“Loyalist Trails” 2017-28: July 11, 2017
In this issue:
– UELAC Gear: Order Before July 12
– Canada 150 Scholarship Project: Let the Good Times Roll
– Sarah Winslow: The Spunky Sister (Part 2 of 2), by Stephen Davidson
– Honouring Simon Girty in Pennsylvania: Addendum
– Loyalist Surge Changed Makeup of Canada
– Borealia: Anguish in the Loyalist Archives, Part 1
– Atlantic Loyalist Connections Loyalist New Brunswick and the Absence of Party Politics
– JAR: Avenging Francis Bradley, the Mecklenburg Marksman: A Family Story
– Ben Franklin’s World: A Declaration in Draft
– Where in the World?
– Region and Branch Bits
– From the Twittersphere and Beyond
– Editor’s Note
New UELAC logo’d clothing items have been previewed for the last while at some events.
These items are available now online, but only until July 12. See flyer.
During this time, orders will be collected and then the goods will be made and shipped. Take advantage of this period to get free shipping right to your home.
To order, visit www.headaboveuelac.deco-apparel.com/ – for item detail questions, see the contact page.
If you have questions about the overall program, email Trish Groom at email@example.com.
While Canada Day 2017 may be a sparkling summer memory, we’re still celebrating! This past week we added Calgary Branch to the list of those who accepted the 2017 Scholarship Challenge. Thank you, Calgary! That brings the number of participating branches to eight, and our donor count to 35. We still have room for more.
Since the conference weekend I have received letters of encouragement and shared in conversations that confirm the importance of our efforts. As descendants of United Empire Loyalists and members who uphold the UELAC vision statement we are the best advocates for continued support of academic research in the field of Loyalist studies. Thank you for your part in this valuable initiative.
By special request, we will continue to receive donations through the month of July. This means we are open for business on this fundraiser for three more weeks! And we have saved the best for last. Cue the drum roll …
As of July 10, the 2017 Scholarship Fund Challenge has reached $8,500.00. UELAC gratefully acknowledges each person who gave a ‘toonie’ in support of this challenge and those who donated above and beyond our expectations. Thank you!
Your gift today will have a lasting impact on Loyalist research and education. Thank you so much,
…Bonnie Schepers, UE
© Stephen Davidson, UE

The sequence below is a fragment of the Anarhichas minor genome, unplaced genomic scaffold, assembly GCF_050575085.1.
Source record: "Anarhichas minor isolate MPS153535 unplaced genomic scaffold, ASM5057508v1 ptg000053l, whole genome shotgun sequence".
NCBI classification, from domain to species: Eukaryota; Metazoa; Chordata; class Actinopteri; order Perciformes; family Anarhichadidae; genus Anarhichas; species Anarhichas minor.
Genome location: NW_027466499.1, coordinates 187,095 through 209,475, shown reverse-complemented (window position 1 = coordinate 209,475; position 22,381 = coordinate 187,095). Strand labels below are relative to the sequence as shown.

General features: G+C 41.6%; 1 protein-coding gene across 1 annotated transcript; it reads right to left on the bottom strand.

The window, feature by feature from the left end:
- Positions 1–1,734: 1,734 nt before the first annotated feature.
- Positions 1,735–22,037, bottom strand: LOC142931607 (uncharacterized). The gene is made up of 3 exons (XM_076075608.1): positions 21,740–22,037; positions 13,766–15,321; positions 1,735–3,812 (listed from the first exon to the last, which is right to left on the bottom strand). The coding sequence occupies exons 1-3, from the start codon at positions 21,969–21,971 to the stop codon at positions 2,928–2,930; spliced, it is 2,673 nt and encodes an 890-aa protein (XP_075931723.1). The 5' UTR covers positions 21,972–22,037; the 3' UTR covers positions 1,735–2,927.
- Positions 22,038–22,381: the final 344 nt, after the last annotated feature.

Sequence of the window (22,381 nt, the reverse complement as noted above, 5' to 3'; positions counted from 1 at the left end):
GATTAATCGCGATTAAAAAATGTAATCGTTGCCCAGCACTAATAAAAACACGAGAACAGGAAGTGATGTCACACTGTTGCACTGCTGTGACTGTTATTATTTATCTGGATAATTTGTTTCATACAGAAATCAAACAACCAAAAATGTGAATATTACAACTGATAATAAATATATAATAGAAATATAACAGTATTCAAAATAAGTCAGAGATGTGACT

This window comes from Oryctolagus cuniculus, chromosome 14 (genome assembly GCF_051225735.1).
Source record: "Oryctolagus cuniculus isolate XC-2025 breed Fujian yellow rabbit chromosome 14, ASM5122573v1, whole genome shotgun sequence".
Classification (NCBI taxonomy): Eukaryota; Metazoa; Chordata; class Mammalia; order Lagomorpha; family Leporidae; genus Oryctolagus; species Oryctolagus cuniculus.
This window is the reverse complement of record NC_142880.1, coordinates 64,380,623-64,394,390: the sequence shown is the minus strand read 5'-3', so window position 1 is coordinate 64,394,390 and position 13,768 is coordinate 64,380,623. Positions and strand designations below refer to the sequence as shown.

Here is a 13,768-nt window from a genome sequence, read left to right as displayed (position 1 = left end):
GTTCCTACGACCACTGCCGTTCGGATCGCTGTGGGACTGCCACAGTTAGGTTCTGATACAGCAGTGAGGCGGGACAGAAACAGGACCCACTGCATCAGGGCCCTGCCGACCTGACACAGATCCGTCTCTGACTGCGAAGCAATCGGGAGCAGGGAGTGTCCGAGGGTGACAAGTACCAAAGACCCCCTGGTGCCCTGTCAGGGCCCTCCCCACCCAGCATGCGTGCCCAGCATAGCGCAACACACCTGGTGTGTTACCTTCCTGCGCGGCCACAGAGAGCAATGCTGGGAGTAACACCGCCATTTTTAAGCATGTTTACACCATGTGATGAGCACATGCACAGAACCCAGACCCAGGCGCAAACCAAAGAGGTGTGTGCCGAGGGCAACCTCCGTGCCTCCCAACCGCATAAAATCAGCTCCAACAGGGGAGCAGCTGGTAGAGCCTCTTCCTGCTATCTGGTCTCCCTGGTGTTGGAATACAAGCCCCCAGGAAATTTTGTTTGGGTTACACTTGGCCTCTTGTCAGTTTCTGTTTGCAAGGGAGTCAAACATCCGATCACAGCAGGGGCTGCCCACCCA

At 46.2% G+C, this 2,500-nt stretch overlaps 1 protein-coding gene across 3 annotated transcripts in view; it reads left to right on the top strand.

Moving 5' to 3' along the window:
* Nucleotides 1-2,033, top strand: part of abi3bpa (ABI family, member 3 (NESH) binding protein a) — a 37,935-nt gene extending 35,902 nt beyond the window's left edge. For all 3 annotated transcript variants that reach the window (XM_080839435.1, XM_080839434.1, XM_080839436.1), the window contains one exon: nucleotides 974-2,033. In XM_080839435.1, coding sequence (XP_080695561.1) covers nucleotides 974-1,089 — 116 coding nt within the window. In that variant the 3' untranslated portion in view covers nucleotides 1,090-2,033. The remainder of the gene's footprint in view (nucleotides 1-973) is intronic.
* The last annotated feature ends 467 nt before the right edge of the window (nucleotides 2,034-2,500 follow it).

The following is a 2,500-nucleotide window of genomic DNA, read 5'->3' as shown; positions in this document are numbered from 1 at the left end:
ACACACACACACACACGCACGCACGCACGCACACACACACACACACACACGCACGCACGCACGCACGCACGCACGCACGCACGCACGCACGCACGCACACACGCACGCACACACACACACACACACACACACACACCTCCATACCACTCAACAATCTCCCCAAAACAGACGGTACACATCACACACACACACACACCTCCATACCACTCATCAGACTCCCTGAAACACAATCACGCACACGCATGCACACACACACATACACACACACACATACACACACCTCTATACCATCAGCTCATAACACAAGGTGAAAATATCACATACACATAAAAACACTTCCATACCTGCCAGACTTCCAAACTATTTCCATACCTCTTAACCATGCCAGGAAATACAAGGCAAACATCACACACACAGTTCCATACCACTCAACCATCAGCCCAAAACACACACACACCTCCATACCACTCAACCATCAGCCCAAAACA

Up until her 40th year, Sarah Winslow was a prisoner of her era’s expectations for aristocratic women. According to the unwritten script of the 18th century, she should have enjoyed all the benefits of her father’s position in society — attended by servants, enjoying glittering balls, wearing the latest English fashions– until she made an advantageous marriage and produced children to carry on her husband’s name before returning to all the perquisites of her place in colonial New England. But that script did not forsee the American Revolution or the fact that Sarah Winslow’s family would remain loyal to the crown.
By 1785, Sarah’s life bore little resemblance to what she had been led to expect. Patriots had chased her family from their home in Plymouth, Massachusetts, depriving them of all their worldly goods. After years as sanctuary seekers in New York City, the Winslows settled in Halifax, Nova Scotia. Well past the age that would make her attractive to a loyalist seeking a wife, Sarah filled her days with social visits, card parties, and balls, depending on her father and brother to sustain her lifestyle.
While her brother, Edward Junior, was seeking a government position in the newly created loyalist colony of New Brunswick, Sarah’s father, Edward Senior died. — leaving a widow and two spinster daughters in desperate need of financial resources. Their only hope lay more than 4,500 km across the ocean.
For the past year, loyalist settlers in Nova Scotia had been aware of a new form of financial salvation — monetary compensation provided by the British government through the Royal Commission on the Losses and Services of American Loyalists. One only needed to sail for London to seek compensation. But the Winslows of Nova Scotia were now a widow and spinsters — not the socially appropriate champions of a family’s destiny.